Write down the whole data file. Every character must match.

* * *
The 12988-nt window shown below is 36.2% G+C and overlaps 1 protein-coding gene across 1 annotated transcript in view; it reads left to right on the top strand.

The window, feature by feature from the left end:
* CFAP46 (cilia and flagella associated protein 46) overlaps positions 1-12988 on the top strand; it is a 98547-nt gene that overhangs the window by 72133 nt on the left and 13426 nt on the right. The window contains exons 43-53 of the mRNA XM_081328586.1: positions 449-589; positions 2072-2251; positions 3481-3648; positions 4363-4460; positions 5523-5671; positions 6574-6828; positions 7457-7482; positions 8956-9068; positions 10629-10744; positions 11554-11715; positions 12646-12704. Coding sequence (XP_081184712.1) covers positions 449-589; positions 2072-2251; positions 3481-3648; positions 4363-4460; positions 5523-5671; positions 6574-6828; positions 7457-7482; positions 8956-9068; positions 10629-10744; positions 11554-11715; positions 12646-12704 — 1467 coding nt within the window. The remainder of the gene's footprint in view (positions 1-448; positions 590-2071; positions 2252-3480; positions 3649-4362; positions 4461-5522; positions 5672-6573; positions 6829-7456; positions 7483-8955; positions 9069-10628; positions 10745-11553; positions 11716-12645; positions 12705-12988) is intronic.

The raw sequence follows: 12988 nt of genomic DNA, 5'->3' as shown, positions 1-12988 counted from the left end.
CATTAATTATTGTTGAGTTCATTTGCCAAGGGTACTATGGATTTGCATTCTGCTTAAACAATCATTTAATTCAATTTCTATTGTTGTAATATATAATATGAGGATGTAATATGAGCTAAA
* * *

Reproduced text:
The 12988-nt window shown below is 36.2% G+C and overlaps 1 protein-coding gene across 1 annotated transcript in view; it reads left to right on the top strand.

The window, feature by feature from the left end:
* CFAP46 (cilia and flagella associated protein 46) overlaps positions 1-12988 on the top strand; it is a 98547-nt gene that overhangs the window by 72133 nt on the left and 13426 nt on the right. The window contains exons 43-53 of the mRNA XM_081328586.1: positions 449-589; positions 2072-2251; positions 3481-3648; positions 4363-4460; positions 5523-5671; positions 6574-6828; positions 7457-7482; positions 8956-9068; positions 10629-10744; positions 11554-11715; positions 12646-12704. Coding sequence (XP_081184712.1) covers positions 449-589; positions 2072-2251; positions 3481-3648; positions 4363-4460; positions 5523-5671; positions 6574-6828; positions 7457-7482; positions 8956-9068; positions 10629-10744; positions 11554-11715; positions 12646-12704 — 1467 coding nt within the window. The remainder of the gene's footprint in view (positions 1-448; positions 590-2071; positions 2252-3480; positions 3649-4362; positions 4461-5522; positions 5672-6573; positions 6829-7456; positions 7483-8955; positions 9069-10628; positions 10745-11553; positions 11716-12645; positions 12705-12988) is intronic.

The raw sequence follows: 12988 nt of genomic DNA, 5'->3' as shown, positions 1-12988 counted from the left end.
CATTAATTATTGTTGAGTTCATTTGCCAAGGGTACTATGGATTTGCATTCTGCTTAAACAATCATTTAATTCAATTTCTATTGTTGTAATATATAATATGAGGATGTAATATGAGCTAAA